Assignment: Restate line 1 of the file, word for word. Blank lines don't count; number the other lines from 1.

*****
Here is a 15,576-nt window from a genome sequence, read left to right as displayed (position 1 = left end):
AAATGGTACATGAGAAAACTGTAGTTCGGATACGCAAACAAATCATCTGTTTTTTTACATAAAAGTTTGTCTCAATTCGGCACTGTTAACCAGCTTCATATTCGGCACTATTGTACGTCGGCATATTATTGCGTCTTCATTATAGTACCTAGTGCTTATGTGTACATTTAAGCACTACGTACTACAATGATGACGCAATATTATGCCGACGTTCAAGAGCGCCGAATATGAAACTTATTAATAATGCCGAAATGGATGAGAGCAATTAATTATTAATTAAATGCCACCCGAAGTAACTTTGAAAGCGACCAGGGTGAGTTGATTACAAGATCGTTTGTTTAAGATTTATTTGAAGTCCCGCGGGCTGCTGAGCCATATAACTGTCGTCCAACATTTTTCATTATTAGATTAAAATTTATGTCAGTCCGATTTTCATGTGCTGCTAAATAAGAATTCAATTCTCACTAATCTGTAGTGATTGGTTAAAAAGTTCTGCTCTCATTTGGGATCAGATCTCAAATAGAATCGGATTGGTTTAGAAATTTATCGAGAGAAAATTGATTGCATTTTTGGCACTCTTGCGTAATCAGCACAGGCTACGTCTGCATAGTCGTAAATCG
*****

Here is a 15,576-nt window from a genome sequence, read left to right as displayed (position 1 = left end):